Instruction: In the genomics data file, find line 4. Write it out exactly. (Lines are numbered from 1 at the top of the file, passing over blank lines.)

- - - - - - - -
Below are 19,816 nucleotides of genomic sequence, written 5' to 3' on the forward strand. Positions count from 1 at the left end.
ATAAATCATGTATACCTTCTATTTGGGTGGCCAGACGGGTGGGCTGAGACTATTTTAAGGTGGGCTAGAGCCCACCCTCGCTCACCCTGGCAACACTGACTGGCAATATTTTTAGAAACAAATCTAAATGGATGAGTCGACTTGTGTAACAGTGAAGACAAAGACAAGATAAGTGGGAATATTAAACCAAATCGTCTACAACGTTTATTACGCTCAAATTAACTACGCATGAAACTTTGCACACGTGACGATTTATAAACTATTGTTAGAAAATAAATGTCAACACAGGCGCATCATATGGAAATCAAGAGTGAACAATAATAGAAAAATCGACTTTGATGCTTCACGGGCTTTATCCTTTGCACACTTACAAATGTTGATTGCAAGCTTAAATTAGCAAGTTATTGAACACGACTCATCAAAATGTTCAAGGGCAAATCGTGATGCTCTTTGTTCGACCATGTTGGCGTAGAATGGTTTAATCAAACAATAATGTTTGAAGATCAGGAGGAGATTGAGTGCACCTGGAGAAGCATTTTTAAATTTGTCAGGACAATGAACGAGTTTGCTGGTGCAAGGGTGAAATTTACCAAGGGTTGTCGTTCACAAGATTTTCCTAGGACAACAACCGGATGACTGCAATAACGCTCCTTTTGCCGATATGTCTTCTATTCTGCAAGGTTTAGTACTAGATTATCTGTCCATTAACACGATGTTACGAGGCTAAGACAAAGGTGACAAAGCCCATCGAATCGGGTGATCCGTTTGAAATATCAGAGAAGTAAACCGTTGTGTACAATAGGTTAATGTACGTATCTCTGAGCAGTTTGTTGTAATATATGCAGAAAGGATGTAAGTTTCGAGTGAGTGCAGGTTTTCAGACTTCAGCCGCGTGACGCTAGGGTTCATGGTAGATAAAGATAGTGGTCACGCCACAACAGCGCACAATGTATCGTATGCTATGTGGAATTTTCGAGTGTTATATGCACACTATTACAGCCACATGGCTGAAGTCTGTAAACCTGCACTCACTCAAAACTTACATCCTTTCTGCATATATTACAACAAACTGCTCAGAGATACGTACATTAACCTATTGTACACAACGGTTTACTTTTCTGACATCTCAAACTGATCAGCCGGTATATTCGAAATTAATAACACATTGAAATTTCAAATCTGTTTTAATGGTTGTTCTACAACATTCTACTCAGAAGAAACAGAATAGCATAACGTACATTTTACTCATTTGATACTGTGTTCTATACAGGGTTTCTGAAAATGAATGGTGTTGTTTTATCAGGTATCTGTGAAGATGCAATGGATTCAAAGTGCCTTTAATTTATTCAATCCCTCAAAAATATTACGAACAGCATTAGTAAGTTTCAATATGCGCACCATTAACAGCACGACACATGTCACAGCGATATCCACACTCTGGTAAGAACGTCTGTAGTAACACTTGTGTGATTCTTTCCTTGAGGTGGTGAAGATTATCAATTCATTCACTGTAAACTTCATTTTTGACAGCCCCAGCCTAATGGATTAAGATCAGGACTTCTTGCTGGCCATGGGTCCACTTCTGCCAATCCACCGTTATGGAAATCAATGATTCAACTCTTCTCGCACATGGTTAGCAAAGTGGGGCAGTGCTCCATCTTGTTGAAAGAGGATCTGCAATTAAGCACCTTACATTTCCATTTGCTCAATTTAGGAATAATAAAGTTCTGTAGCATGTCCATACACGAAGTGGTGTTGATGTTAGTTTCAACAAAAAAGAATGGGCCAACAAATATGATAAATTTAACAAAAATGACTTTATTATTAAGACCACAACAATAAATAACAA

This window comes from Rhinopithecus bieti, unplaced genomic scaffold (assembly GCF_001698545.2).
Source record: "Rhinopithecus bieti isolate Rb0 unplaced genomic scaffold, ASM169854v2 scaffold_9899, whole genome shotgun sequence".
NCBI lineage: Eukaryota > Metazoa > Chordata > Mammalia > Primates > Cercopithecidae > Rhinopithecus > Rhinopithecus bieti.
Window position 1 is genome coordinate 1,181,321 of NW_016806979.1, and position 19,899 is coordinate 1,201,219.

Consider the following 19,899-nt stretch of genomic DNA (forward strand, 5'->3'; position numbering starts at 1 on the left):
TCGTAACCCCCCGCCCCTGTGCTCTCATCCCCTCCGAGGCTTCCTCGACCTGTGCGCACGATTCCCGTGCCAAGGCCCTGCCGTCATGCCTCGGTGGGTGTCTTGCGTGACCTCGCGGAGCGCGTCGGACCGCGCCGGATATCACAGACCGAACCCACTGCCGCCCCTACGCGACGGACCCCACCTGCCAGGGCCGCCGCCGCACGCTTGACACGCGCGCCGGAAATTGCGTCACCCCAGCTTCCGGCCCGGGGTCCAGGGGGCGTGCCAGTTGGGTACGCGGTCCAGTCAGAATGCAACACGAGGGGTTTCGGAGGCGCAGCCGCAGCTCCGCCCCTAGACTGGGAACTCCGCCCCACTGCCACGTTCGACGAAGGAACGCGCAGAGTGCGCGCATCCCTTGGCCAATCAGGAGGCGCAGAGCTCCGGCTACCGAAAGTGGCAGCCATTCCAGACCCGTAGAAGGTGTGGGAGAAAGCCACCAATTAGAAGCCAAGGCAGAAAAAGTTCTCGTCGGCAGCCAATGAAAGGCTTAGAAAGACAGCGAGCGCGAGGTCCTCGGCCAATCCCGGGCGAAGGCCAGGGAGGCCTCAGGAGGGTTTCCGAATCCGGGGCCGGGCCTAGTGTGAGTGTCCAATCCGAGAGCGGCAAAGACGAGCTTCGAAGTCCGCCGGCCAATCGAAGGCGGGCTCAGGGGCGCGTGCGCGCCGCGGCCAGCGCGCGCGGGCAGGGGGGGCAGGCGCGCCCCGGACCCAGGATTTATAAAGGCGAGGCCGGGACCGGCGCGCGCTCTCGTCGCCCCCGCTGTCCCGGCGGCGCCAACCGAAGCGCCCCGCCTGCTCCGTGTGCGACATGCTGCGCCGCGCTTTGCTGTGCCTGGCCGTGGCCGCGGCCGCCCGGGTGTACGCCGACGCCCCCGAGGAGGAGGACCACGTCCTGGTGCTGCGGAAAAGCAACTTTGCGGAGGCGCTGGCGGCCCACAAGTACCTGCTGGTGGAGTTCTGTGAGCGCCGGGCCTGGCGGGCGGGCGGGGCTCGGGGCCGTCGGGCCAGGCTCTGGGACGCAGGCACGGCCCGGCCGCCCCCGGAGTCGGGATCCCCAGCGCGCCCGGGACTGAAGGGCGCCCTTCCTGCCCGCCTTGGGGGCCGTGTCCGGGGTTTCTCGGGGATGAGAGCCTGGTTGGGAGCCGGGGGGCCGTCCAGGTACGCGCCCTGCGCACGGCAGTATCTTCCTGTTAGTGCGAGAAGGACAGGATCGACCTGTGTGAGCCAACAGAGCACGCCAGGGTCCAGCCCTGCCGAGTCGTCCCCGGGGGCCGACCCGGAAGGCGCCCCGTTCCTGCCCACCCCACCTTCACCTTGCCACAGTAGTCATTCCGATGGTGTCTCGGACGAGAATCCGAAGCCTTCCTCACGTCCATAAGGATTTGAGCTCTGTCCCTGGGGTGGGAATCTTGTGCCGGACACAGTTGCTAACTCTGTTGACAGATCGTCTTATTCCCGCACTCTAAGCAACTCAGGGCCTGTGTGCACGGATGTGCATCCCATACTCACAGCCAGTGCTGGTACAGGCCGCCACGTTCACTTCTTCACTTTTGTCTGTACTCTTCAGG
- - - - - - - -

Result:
Source record: "Rhinopithecus bieti isolate Rb0 unplaced genomic scaffold, ASM169854v2 scaffold_9899, whole genome shotgun sequence".